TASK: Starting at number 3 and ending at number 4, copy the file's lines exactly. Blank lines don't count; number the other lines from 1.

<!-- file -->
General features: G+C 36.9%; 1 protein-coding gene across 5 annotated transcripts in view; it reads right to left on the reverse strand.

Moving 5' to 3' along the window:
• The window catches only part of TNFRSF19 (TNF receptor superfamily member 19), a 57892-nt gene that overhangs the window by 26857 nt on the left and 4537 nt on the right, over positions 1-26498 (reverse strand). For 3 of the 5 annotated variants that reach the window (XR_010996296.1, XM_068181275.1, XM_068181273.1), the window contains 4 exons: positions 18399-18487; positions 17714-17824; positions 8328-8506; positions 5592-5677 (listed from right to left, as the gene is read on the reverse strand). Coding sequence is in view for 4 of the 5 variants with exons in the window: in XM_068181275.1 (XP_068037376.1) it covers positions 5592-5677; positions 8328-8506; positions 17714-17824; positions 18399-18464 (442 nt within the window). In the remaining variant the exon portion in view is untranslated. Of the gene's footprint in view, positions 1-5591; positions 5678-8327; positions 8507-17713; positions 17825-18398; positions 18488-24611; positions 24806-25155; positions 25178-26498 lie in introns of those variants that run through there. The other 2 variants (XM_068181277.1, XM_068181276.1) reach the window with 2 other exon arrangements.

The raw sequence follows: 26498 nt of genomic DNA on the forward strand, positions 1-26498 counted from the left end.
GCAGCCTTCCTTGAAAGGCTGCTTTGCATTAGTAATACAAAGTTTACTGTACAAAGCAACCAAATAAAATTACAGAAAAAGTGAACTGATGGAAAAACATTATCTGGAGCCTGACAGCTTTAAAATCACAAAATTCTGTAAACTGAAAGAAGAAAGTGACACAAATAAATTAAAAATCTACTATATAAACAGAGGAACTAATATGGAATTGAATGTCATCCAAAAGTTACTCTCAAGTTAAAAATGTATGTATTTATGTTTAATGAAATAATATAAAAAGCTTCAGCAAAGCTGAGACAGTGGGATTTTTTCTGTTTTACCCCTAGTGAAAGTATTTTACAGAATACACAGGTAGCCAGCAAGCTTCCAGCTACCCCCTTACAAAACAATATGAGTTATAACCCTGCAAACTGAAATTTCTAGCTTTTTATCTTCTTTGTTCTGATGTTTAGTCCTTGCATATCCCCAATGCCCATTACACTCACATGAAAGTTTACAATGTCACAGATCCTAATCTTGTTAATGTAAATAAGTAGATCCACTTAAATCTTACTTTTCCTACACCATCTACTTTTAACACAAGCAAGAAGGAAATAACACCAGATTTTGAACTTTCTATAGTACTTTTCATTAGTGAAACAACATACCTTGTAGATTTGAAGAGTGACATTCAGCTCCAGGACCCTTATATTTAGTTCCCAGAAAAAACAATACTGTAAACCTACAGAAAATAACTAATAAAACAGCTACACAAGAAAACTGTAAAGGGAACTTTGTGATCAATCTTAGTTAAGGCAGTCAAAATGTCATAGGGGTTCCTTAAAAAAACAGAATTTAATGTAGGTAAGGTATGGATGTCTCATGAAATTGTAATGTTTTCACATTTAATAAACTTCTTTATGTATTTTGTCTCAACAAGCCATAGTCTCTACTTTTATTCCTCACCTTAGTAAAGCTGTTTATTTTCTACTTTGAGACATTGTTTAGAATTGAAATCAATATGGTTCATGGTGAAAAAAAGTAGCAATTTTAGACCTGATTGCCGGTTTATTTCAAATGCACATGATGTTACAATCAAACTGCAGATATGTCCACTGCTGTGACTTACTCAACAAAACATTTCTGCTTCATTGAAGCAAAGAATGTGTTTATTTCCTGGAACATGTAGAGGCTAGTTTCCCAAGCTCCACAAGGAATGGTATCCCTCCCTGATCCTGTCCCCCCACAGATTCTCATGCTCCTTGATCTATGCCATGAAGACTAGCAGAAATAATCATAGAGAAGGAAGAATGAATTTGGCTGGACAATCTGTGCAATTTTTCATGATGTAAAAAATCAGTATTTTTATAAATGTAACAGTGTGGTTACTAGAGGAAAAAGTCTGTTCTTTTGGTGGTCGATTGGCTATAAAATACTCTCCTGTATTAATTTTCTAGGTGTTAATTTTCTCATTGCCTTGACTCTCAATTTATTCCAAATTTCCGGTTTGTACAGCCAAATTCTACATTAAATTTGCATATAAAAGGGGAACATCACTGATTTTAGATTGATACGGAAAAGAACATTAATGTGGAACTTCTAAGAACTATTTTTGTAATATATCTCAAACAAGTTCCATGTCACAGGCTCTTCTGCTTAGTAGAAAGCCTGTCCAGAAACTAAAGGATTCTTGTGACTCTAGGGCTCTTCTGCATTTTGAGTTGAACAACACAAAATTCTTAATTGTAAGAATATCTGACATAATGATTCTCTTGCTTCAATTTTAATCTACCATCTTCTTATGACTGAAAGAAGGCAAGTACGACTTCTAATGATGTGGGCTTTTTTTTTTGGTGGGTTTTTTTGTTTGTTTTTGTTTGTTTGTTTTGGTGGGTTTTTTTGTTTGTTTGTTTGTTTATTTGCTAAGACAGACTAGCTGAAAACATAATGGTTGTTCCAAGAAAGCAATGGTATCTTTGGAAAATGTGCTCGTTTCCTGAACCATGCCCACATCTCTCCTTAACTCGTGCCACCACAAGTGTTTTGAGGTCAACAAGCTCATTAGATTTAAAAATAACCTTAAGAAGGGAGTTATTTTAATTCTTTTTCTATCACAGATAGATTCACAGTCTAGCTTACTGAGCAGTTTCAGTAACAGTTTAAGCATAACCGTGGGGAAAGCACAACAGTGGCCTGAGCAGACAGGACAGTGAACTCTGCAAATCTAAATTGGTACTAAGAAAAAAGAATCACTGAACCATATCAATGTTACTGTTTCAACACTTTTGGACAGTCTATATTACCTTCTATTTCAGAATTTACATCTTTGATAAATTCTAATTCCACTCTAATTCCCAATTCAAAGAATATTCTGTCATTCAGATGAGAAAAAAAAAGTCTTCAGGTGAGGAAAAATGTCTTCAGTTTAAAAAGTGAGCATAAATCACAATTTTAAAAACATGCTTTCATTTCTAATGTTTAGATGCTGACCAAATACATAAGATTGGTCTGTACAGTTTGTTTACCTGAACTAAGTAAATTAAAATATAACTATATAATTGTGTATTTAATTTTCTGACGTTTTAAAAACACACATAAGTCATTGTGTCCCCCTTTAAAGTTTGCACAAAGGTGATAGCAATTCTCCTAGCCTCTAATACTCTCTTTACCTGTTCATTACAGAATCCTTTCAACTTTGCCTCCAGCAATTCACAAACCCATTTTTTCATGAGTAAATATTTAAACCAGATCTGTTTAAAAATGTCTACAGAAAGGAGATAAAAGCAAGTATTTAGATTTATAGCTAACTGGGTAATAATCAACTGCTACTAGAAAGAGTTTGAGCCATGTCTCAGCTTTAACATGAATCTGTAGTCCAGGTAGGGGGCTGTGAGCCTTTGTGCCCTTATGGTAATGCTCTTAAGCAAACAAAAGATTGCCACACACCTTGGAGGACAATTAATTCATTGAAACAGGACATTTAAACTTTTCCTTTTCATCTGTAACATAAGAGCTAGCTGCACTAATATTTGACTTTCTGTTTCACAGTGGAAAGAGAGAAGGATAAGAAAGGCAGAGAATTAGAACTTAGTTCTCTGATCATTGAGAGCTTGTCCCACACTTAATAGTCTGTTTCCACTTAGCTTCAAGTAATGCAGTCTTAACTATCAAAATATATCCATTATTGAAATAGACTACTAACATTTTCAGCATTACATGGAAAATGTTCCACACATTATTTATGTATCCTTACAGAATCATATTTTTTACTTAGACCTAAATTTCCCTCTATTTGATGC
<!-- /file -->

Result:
• The window catches only part of TNFRSF19 (TNF receptor superfamily member 19), a 57892-nt gene that overhangs the window by 26857 nt on the left and 4537 nt on the right, over positions 1-26498 (reverse strand). For 3 of the 5 annotated variants that reach the window (XR_010996296.1, XM_068181275.1, XM_068181273.1), the window contains 4 exons: positions 18399-18487; positions 17714-17824; positions 8328-8506; positions 5592-5677 (listed from right to left, as the gene is read on the reverse strand). Coding sequence is in view for 4 of the 5 variants with exons in the window: in XM_068181275.1 (XP_068037376.1) it covers positions 5592-5677; positions 8328-8506; positions 17714-17824; positions 18399-18464 (442 nt within the window). In the remaining variant the exon portion in view is untranslated. Of the gene's footprint in view, positions 1-5591; positions 5678-8327; positions 8507-17713; positions 17825-18398; positions 18488-24611; positions 24806-25155; positions 25178-26498 lie in introns of those variants that run through there. The other 2 variants (XM_068181277.1, XM_068181276.1) reach the window with 2 other exon arrangements.

The raw sequence follows: 26498 nt of genomic DNA on the forward strand, positions 1-26498 counted from the left end.